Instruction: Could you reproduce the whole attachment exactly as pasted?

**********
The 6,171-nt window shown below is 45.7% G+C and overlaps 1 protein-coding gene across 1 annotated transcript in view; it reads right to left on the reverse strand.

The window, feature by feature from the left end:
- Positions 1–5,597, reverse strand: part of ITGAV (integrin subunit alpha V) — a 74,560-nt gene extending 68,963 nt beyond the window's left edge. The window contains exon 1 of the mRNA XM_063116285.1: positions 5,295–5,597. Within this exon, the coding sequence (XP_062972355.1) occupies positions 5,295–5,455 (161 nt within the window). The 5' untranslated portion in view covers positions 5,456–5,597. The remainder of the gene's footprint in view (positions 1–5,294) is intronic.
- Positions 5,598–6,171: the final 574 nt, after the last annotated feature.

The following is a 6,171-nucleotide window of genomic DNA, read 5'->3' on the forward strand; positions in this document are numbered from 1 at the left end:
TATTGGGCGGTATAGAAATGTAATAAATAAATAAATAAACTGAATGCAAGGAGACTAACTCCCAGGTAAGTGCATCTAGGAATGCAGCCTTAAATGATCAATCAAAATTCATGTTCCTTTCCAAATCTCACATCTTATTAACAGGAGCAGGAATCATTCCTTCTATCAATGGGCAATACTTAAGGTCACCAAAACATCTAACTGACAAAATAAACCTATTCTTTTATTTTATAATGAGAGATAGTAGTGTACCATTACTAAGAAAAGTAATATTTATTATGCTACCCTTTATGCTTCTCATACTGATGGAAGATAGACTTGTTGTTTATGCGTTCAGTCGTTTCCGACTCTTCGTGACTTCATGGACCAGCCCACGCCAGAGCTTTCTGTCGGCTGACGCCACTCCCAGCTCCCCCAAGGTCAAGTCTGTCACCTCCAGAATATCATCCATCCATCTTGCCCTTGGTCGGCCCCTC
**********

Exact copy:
The 6,171-nt window shown below is 45.7% G+C and overlaps 1 protein-coding gene across 1 annotated transcript in view; it reads right to left on the reverse strand.

The window, feature by feature from the left end:
- Positions 1–5,597, reverse strand: part of ITGAV (integrin subunit alpha V) — a 74,560-nt gene extending 68,963 nt beyond the window's left edge. The window contains exon 1 of the mRNA XM_063116285.1: positions 5,295–5,597. Within this exon, the coding sequence (XP_062972355.1) occupies positions 5,295–5,455 (161 nt within the window). The 5' untranslated portion in view covers positions 5,456–5,597. The remainder of the gene's footprint in view (positions 1–5,294) is intronic.
- Positions 5,598–6,171: the final 574 nt, after the last annotated feature.

The following is a 6,171-nucleotide window of genomic DNA, read 5'->3' on the forward strand; positions in this document are numbered from 1 at the left end:
TATTGGGCGGTATAGAAATGTAATAAATAAATAAATAAACTGAATGCAAGGAGACTAACTCCCAGGTAAGTGCATCTAGGAATGCAGCCTTAAATGATCAATCAAAATTCATGTTCCTTTCCAAATCTCACATCTTATTAACAGGAGCAGGAATCATTCCTTCTATCAATGGGCAATACTTAAGGTCACCAAAACATCTAACTGACAAAATAAACCTATTCTTTTATTTTATAATGAGAGATAGTAGTGTACCATTACTAAGAAAAGTAATATTTATTATGCTACCCTTTATGCTTCTCATACTGATGGAAGATAGACTTGTTGTTTATGCGTTCAGTCGTTTCCGACTCTTCGTGACTTCATGGACCAGCCCACGCCAGAGCTTTCTGTCGGCTGACGCCACTCCCAGCTCCCCCAAGGTCAAGTCTGTCACCTCCAGAATATCATCCATCCATCTTGCCCTTGGTCGGCCCCTC